• Remember why you are here: Always remember that we work for the cause, and NOT for the applause. Fame and fortune will always fade, and so if that is why you are here, then you are bound to burn out soon. Keep reminding yourself of your purpose!
  • Don’t forget YOU: Constantly give yourself the time to reflect and take a breather. Although we as social service people tend to make our entire life our work, this is not always healthy. Put some structures in place so that you will always have time to do some other things you enjoy. Go to a movie, read a book, go for a hike, see your friends, or enjoy a night out. Whatever it is, you are your greatest instrument – so treat yourself well so that on Monday morning, you can do your job well!
  • No, you are not weird: If I had a coin for every time I heard the words “why are you so serious?” or “why do you take life so seriously” then I would surely be a millionaire. At first I let people and their words get me down, always thinking that it was weird to care so much and be affected so immensely by what was going on around me. You find yourself feeling ashamed for calling out someone for speaking callously about another’s suffering, or for making jokes about another’s misfortunes. DON’T. You have been given a gift, one that I call “God’s annoying conscience” where you are simply not able to turn away from the suffering of another person. This does not make you weird, this simply means that God wants you to feel even a slight portion of what He does every time He looks upon his world. Be glad that you FEEL because it means that you have been called to do something about it. That is pretty awesome if you ask me!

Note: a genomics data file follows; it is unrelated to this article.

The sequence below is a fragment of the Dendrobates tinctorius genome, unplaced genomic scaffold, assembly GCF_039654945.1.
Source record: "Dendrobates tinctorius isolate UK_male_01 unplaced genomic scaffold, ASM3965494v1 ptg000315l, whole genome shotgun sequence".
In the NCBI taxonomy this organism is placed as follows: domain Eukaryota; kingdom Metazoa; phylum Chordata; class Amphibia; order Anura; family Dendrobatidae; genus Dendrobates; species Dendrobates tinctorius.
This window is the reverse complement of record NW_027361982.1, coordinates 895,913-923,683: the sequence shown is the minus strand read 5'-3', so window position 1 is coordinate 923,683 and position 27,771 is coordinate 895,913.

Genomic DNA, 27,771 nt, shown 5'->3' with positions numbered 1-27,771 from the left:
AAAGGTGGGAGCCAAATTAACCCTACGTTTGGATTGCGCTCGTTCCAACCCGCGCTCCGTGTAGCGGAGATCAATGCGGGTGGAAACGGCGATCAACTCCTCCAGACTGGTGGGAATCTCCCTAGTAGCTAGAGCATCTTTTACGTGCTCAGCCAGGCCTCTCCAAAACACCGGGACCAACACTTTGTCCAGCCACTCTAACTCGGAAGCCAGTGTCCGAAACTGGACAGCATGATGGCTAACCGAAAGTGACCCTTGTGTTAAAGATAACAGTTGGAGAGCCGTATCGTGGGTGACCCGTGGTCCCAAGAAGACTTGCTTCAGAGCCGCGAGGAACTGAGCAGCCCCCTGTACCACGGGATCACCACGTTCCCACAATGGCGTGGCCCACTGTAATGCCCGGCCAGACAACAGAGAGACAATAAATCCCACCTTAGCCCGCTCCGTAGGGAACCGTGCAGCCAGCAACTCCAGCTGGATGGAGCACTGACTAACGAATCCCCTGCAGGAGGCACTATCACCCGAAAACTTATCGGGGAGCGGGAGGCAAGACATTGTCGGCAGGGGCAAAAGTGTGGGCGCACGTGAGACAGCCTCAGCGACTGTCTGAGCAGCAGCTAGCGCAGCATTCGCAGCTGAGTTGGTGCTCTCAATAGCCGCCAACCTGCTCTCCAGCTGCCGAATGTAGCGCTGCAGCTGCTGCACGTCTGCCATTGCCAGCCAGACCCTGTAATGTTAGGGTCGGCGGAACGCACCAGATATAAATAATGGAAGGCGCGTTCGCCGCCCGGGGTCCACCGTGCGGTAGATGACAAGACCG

• Keep your family close: You should probably accept it now that you are going to be one busy person. Whatever you do, do not let this negatively affect your family life. Always, always make sure that you take the time to see your family. They are the ones who will be there when you’ve had a bad day, or when you have something to celebrate.
  • No such thing as ‘normal’: Be okay with a different kind of life – because ‘normal’ will no longer be in your vocabulary. But I can assure you now that this path is one of the most rewarding and joyous ones you can take. You have been given the opportunity to make a difference in this world, no matter how big or small. So get out there, put a smile on your face, and live your calling. You will be forever thankful you did. And because you won’t hear it often, let me be the first to say ‘thank you’. You don’t yet know the value you add to this world.

You can connect with Jess on LinkedIn, Twitter and Instagram.